When evaluating cleat location, it is beneficial to spend some time riding on easy terrain out of the saddle.  If there are geometric kinks in the pedal stroke, they will show up here.


Interface tilt

If the general tension in the back of the leg has been relieved, you can assume that fore/aft placement of the cleat is probably appropriate.  If tension on the inside or outside of the back of the leg exists, it may be necessary either to tune the footbed, or tilt the sole of the shoe relative to the surface of the pedal.

In working with the footbed, add material to one side or the other based on what seems to feel more solid and comfortable.

If you experience a growing discomfort or tension in the foot after a few miles, the posting(support material) is either on the wrong side or there is too much of it.  Try to develop a sense of what changes seem to make an improvement, and which changes do not.  You are looking for a net gain.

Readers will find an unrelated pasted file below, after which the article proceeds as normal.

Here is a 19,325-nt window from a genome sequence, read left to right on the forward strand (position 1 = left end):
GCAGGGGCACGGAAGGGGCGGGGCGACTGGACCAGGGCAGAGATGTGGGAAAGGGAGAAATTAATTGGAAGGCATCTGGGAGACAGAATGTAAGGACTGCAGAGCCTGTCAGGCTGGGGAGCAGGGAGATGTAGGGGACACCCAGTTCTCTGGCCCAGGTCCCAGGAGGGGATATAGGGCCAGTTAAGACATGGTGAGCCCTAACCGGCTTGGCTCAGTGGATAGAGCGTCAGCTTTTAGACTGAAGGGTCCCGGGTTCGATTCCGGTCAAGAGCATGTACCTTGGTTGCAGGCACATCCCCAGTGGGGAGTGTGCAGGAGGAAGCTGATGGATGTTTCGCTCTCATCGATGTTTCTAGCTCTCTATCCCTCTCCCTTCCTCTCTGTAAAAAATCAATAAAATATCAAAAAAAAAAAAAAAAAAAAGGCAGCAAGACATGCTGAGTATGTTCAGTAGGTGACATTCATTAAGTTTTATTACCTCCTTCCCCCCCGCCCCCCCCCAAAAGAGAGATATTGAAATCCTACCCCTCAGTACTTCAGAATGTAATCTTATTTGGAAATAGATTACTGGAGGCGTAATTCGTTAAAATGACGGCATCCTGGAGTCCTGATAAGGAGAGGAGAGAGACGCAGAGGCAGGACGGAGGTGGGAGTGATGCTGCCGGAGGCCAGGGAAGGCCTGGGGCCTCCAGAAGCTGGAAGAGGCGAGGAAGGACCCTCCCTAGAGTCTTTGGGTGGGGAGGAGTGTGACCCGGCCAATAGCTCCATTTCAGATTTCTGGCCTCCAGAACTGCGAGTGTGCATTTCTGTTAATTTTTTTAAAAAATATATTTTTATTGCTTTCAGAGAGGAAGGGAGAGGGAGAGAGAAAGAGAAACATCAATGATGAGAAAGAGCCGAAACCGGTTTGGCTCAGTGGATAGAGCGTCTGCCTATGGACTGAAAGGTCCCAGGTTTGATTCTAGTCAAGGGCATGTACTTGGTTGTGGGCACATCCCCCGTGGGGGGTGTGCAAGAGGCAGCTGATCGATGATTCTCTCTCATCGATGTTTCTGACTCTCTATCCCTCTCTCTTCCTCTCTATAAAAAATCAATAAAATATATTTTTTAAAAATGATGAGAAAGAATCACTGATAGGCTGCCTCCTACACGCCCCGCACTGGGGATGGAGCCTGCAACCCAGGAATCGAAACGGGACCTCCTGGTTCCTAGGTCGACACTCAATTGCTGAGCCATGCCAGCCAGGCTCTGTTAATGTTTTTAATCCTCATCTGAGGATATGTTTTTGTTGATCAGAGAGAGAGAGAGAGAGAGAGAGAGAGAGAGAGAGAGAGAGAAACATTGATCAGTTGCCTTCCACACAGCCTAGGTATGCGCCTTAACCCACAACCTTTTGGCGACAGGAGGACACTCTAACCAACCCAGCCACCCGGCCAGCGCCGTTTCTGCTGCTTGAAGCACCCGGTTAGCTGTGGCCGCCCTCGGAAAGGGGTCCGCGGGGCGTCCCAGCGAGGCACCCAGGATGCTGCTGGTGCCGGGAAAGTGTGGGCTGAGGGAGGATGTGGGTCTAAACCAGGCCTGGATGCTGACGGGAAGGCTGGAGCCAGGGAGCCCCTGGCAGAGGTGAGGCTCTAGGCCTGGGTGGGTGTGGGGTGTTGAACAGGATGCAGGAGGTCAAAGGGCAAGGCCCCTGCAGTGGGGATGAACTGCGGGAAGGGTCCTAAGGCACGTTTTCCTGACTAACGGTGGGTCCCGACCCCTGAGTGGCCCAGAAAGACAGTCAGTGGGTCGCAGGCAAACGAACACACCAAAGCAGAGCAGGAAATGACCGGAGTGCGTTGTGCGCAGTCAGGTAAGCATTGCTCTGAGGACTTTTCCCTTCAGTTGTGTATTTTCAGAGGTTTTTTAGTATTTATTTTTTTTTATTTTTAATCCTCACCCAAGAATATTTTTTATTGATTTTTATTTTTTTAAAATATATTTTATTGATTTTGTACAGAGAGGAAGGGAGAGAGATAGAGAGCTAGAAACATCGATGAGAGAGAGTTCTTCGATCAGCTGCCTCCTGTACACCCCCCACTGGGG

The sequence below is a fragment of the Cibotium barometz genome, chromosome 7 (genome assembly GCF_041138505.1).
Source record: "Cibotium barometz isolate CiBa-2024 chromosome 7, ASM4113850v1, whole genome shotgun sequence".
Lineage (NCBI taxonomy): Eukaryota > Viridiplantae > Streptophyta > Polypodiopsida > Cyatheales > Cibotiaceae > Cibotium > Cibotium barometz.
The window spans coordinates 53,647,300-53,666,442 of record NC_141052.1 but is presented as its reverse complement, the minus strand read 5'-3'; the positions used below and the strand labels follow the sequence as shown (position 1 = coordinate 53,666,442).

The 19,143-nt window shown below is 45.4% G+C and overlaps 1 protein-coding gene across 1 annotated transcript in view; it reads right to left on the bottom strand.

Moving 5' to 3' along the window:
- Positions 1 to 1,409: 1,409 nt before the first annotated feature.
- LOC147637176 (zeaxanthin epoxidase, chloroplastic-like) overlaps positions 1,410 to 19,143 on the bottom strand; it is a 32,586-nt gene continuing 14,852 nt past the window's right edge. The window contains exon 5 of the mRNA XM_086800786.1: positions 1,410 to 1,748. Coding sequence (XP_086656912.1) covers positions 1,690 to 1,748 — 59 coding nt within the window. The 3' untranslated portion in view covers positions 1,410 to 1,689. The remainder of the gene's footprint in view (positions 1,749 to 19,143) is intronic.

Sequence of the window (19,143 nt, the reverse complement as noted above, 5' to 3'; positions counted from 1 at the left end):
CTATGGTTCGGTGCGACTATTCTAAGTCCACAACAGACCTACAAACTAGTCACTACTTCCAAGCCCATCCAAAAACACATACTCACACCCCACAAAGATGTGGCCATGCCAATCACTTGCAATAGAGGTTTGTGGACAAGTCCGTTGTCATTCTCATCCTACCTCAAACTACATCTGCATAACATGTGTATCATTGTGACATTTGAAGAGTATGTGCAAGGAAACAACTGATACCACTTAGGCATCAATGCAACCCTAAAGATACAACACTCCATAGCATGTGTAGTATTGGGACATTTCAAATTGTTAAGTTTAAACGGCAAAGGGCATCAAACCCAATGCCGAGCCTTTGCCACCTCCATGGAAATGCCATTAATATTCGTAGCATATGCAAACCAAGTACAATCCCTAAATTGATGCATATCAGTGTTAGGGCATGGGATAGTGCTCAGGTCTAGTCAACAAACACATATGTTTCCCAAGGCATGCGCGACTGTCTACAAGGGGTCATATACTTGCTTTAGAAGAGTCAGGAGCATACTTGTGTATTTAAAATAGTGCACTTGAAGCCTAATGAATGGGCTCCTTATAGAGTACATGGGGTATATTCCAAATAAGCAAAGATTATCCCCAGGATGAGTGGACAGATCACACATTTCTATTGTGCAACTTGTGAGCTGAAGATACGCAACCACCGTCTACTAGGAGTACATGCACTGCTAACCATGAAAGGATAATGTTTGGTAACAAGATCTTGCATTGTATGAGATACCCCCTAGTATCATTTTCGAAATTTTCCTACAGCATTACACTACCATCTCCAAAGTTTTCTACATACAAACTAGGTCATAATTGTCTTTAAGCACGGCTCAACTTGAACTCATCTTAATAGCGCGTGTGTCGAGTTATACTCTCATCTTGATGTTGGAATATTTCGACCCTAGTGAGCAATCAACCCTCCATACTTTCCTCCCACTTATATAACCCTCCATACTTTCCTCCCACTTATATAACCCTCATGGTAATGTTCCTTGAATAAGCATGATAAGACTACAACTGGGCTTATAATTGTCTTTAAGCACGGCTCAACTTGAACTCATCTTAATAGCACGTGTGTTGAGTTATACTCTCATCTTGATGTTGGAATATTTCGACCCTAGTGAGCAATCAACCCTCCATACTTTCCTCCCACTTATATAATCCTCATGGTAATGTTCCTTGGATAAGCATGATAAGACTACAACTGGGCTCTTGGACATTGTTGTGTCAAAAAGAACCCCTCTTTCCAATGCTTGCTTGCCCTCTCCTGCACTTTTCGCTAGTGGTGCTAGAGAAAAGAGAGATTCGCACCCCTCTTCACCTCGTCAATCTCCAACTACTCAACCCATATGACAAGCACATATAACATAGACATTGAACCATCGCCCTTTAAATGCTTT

If it hurts, it is not correct!

If a muscle group fatigues in a progressive manner proportional to effort, try to determine if your actual output has improved as a result of the alignment change.  If a muscle can be more fully utilized for propulsion, the odds are good you may push it a little harder.

(It is possible that supporting the foot in full or part has made another issue more apparent.  It is often necessary to revisit some of the adjustments for fine tuning.  It helps to think of it as a closing spiral moving towards the theoretical ideal).


If you experience a positive change through manipulation of footbed posting, but suspect that all is not right just yet, you may now need to tilt the sole of the shoe.


When tilting the cleat on the sole of the shoe, you are looking for a smoother, looser pedal stroke with very little muscle tension in the back of the lower leg while standing spinning an easy gear.   If your knees follow eccentric or elliptical paths through the pedal stroke, and/or spinning while out of the saddle causes premature fatigue or discomfort, tilting the sole of the shoe may affect this situation to the positive.  On the other hand, the path your knees follow may be perfectly appropriate for your body.  My left tracks straighter than my right, and my left leg is the one that makes me feel like some sort of a mutant.


In the photo, the white plate and the black plate closest to the sole are angled.

Again, if you tilt the shoe in the wrong direction or simply too much, power output will suffer and you may experience discomfort in the knees and ankles, more so while seated.  Trust your body and do not persist in an activity that hurts!